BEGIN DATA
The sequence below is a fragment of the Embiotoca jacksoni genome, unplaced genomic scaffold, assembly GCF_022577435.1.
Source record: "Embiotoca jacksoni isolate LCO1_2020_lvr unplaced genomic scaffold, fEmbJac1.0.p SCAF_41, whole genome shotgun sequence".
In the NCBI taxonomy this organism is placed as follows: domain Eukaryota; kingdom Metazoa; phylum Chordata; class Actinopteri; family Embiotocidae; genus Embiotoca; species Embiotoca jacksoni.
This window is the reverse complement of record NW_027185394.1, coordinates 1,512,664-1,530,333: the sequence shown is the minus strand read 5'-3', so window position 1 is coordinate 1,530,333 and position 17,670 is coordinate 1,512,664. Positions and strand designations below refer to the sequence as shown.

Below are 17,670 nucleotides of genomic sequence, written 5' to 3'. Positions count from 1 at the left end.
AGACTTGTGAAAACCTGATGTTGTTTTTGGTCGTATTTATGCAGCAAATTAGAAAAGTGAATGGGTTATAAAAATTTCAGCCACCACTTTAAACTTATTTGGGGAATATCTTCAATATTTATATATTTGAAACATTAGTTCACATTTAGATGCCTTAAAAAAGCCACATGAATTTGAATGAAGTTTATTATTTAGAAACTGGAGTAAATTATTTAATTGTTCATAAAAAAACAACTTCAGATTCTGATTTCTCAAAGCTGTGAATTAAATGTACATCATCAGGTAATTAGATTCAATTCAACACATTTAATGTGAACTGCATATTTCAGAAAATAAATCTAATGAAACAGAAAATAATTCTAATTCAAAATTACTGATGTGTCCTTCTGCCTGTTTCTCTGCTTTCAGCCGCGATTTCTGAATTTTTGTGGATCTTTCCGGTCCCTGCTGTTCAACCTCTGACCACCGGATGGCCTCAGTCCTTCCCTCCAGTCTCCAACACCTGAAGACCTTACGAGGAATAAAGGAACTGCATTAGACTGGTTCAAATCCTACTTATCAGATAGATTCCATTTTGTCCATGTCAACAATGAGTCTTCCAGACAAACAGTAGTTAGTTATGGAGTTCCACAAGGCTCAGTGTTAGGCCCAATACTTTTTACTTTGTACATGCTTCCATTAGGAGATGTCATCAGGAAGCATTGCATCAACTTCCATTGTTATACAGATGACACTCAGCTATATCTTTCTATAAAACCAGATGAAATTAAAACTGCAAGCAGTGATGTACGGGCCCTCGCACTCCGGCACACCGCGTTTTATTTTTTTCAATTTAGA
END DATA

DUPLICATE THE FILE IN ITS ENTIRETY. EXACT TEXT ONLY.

The sequence below is a fragment of the Embiotoca jacksoni genome, unplaced genomic scaffold, assembly GCF_022577435.1.
Source record: "Embiotoca jacksoni isolate LCO1_2020_lvr unplaced genomic scaffold, fEmbJac1.0.p SCAF_41, whole genome shotgun sequence".
In the NCBI taxonomy this organism is placed as follows: domain Eukaryota; kingdom Metazoa; phylum Chordata; class Actinopteri; family Embiotocidae; genus Embiotoca; species Embiotoca jacksoni.
This window is the reverse complement of record NW_027185394.1, coordinates 1,512,664-1,530,333: the sequence shown is the minus strand read 5'-3', so window position 1 is coordinate 1,530,333 and position 17,670 is coordinate 1,512,664. Positions and strand designations below refer to the sequence as shown.

Below are 17,670 nucleotides of genomic sequence, written 5' to 3'. Positions count from 1 at the left end.
AGACTTGTGAAAACCTGATGTTGTTTTTGGTCGTATTTATGCAGCAAATTAGAAAAGTGAATGGGTTATAAAAATTTCAGCCACCACTTTAAACTTATTTGGGGAATATCTTCAATATTTATATATTTGAAACATTAGTTCACATTTAGATGCCTTAAAAAAGCCACATGAATTTGAATGAAGTTTATTATTTAGAAACTGGAGTAAATTATTTAATTGTTCATAAAAAAACAACTTCAGATTCTGATTTCTCAAAGCTGTGAATTAAATGTACATCATCAGGTAATTAGATTCAATTCAACACATTTAATGTGAACTGCATATTTCAGAAAATAAATCTAATGAAACAGAAAATAATTCTAATTCAAAATTACTGATGTGTCCTTCTGCCTGTTTCTCTGCTTTCAGCCGCGATTTCTGAATTTTTGTGGATCTTTCCGGTCCCTGCTGTTCAACCTCTGACCACCGGATGGCCTCAGTCCTTCCCTCCAGTCTCCAACACCTGAAGACCTTACGAGGAATAAAGGAACTGCATTAGACTGGTTCAAATCCTACTTATCAGATAGATTCCATTTTGTCCATGTCAACAATGAGTCTTCCAGACAAACAGTAGTTAGTTATGGAGTTCCACAAGGCTCAGTGTTAGGCCCAATACTTTTTACTTTGTACATGCTTCCATTAGGAGATGTCATCAGGAAGCATTGCATCAACTTCCATTGTTATACAGATGACACTCAGCTATATCTTTCTATAAAACCAGATGAAATTAAAACTGCAAGCAGTGATGTACGGGCCCTCGCACTCCGGCACACCGCGTTTTATTTTTTTCAATTTAGA